The great devotee Uddhava once wrote a letter to Kṛṣṇa: "My dear Kṛṣṇa, I have just finished the study of all kinds of philosophical books and Vedic verses about the goal of life, and so now I have a little reputation for my studies. But still, in spite of my reputation, my knowledge is condemned, because although enjoying the effulgence of Vedic knowledge, I could not appreciate the effulgence emanating from the nails of Your toes. Therefore, the sooner my pride and Vedic knowledge are finished, the better it will be!" This is an example of indifference.
Another devotee very anxiously expressed himself thusly: "My mind is very flickering, so I cannot concentrate it upon Your lotus feet. And seeing this inefficiency in myself I become ashamed, and the whole night I am unable to sleep because I am exasperated by my great inability."
In the Kṛṣṇa-karṇāmṛta Bilvamaṅgala Thākur has explained his restlessness as follows: "My dear Lord, Your naughtiness in boyhood is the most wonderful thing in the three worlds. And You Yourself know what this naughtiness is. As such, You can very easily understand my flickering mind. This is known to You and myself. Therefore, I am simply yearning to know how I can fix my mind on Your lotus feet."
Another devotee expressed his impudency by saying: "My dear Lord, without considering my lowly position, I must confess to You that my eyes are just like black wasps, desiring to hover at Your lotus feet."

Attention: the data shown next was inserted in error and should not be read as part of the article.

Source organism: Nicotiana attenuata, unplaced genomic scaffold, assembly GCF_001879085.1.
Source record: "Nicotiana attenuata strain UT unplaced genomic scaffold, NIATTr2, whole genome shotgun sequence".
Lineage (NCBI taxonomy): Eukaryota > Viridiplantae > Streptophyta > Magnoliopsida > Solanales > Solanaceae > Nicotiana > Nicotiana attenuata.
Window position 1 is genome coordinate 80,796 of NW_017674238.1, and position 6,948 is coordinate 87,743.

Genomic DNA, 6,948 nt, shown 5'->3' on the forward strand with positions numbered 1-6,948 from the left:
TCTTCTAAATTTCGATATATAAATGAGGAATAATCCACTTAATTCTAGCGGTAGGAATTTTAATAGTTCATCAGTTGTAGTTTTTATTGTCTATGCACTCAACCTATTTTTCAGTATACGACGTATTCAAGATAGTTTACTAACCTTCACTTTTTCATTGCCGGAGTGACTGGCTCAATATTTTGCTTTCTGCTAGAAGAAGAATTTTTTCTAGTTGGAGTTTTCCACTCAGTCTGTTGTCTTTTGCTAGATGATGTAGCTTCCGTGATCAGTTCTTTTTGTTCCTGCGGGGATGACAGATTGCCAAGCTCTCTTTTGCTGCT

In the Seventh Canto of Śrīmad-Bhāgavatam, 4th Chapter, 27th verse, the great sage Nārada informs Mahārāj Yudhiṣṭhira about Prahlāda Mahārāj, who was a devotee from the very beginning of his life. The proof of Prahlāda's natural devotion is that even when he was a small child he did not play with his playmates, but was always eager to preach the glories of the Lord. Instead of joining in their sportive acrobatic feats, he remained as an inactive child because he was always in trance, meditating on Kṛṣṇa. As such, there was no possibility of his being touched by the external world.
The following statement is about a brāhmaṇa devotee: "This brāhmaṇa is very expert in all kinds of activities, but I do not know why he is looking up without moving his eyes. It appears that his body is fixed motionless just like a doll's. In this condition, I can guess that he has been captivated by the transcendental beauty of that expert flute-player, Śrī Kṛṣṇa, and, being attached to Him, he is simply staring at the black cloud, remembering the bodily hue of Śrī Kṛṣṇa." This is an example of how a devotee can become inert due to ecstatic love.
In the Śrīmad-Bhāgavatam, Seventh Canto, 4th Chapter, 30th verse, Prahlāda Mahārāj says that even in his childhood, when he was loudly speaking the glories of the Lord, he used to dance just like a shameless madman. And sometimes, being fully absorbed in thought on the pastimes of the Lord, he used to imitate such pastimes. This is an instance of a devotee's being almost like a madman. Similarly, it is said that the great sage Nārada was so ecstatically in love with Kṛṣṇa that he would sometimes dance naked, and sometimes his whole body would become stunned. Sometimes he would laugh very loudly, sometimes he would cry very loudly, sometimes he would remain silent, and sometimes he would appear to be suffering from some disease, although he had no disease. This is another instance of becoming like a madman in the ecstasy of devotion.